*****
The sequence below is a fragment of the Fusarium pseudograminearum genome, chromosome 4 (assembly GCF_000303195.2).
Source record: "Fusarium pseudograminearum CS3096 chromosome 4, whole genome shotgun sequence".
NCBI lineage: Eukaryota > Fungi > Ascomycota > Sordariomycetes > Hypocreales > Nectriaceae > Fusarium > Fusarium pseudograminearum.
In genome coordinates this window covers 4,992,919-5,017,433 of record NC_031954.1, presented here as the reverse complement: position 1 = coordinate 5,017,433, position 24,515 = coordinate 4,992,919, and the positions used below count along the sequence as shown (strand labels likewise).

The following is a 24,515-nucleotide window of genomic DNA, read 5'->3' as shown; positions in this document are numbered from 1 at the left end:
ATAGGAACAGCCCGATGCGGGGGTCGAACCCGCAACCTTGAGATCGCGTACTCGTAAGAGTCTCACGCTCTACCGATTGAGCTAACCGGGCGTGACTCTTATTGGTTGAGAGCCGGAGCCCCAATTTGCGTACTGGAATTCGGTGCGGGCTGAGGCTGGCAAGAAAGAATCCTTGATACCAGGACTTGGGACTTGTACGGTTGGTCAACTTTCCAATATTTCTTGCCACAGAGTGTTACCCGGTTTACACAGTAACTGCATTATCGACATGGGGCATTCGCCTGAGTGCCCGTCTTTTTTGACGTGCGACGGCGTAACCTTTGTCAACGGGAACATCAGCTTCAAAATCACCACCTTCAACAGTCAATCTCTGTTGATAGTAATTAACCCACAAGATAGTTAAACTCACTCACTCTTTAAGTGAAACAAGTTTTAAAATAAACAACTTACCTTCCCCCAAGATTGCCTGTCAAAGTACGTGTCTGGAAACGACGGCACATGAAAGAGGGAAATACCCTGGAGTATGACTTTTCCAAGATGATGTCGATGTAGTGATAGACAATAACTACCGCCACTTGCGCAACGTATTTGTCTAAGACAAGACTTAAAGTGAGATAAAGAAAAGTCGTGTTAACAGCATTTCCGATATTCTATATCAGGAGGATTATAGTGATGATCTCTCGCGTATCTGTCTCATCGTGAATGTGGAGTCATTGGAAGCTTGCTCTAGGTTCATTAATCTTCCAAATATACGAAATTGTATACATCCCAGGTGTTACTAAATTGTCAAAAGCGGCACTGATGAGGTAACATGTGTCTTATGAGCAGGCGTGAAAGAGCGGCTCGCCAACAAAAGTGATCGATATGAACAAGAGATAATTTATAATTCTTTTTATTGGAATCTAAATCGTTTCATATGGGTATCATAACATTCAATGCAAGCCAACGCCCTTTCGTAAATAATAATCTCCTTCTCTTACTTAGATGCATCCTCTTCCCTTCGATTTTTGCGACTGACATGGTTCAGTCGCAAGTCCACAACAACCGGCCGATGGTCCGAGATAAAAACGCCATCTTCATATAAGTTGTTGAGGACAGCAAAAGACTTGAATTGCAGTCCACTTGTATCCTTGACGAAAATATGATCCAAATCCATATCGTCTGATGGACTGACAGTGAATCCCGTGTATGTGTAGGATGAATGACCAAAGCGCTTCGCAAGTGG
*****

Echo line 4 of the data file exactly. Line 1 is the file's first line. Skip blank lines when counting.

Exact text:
In genome coordinates this window covers 4,992,919-5,017,433 of record NC_031954.1, presented here as the reverse complement: position 1 = coordinate 5,017,433, position 24,515 = coordinate 4,992,919, and the positions used below count along the sequence as shown (strand labels likewise).